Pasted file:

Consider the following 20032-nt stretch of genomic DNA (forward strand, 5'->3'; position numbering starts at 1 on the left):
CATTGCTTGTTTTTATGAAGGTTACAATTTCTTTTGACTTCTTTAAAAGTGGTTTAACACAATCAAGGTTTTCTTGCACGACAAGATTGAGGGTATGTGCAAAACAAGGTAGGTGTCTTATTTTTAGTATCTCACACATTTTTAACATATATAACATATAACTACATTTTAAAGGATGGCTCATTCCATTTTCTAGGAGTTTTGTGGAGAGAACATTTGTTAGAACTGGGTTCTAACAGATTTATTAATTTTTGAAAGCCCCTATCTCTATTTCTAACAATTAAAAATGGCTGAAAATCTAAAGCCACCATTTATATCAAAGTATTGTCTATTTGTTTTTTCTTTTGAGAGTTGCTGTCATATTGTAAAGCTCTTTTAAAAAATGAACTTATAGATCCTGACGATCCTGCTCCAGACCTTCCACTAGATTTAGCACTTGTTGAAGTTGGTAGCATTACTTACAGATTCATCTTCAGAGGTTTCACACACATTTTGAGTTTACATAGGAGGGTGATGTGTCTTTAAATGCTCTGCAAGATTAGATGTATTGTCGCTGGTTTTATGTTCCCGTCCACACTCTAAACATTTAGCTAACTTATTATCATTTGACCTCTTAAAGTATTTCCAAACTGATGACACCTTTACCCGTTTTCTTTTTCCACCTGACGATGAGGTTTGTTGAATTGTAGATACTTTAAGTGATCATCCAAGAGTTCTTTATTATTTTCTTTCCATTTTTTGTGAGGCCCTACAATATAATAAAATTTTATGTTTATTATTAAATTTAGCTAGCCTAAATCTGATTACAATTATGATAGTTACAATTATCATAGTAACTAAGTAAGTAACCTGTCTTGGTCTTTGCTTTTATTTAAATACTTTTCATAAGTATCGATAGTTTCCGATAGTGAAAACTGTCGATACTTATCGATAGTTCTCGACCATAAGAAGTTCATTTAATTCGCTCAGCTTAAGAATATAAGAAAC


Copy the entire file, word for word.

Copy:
Consider the following 20032-nt stretch of genomic DNA (forward strand, 5'->3'; position numbering starts at 1 on the left):
CATTGCTTGTTTTTATGAAGGTTACAATTTCTTTTGACTTCTTTAAAAGTGGTTTAACACAATCAAGGTTTTCTTGCACGACAAGATTGAGGGTATGTGCAAAACAAGGTAGGTGTCTTATTTTTAGTATCTCACACATTTTTAACATATATAACATATAACTACATTTTAAAGGATGGCTCATTCCATTTTCTAGGAGTTTTGTGGAGAGAACATTTGTTAGAACTGGGTTCTAACAGATTTATTAATTTTTGAAAGCCCCTATCTCTATTTCTAACAATTAAAAATGGCTGAAAATCTAAAGCCACCATTTATATCAAAGTATTGTCTATTTGTTTTTTCTTTTGAGAGTTGCTGTCATATTGTAAAGCTCTTTTAAAAAATGAACTTATAGATCCTGACGATCCTGCTCCAGACCTTCCACTAGATTTAGCACTTGTTGAAGTTGGTAGCATTACTTACAGATTCATCTTCAGAGGTTTCACACACATTTTGAGTTTACATAGGAGGGTGATGTGTCTTTAAATGCTCTGCAAGATTAGATGTATTGTCGCTGGTTTTATGTTCCCGTCCACACTCTAAACATTTAGCTAACTTATTATCATTTGACCTCTTAAAGTATTTCCAAACTGATGACACCTTTACCCGTTTTCTTTTTCCACCTGACGATGAGGTTTGTTGAATTGTAGATACTTTAAGTGATCATCCAAGAGTTCTTTATTATTTTCTTTCCATTTTTTGTGAGGCCCTACAATATAATAAAATTTTATGTTTATTATTAAATTTAGCTAGCCTAAATCTGATTACAATTATGATAGTTACAATTATCATAGTAACTAAGTAAGTAACCTGTCTTGGTCTTTGCTTTTATTTAAATACTTTTCATAAGTATCGATAGTTTCCGATAGTGAAAACTGTCGATACTTATCGATAGTTCTCGACCATAAGAAGTTCATTTAATTCGCTCAGCTTAAGAATATAAGAAAC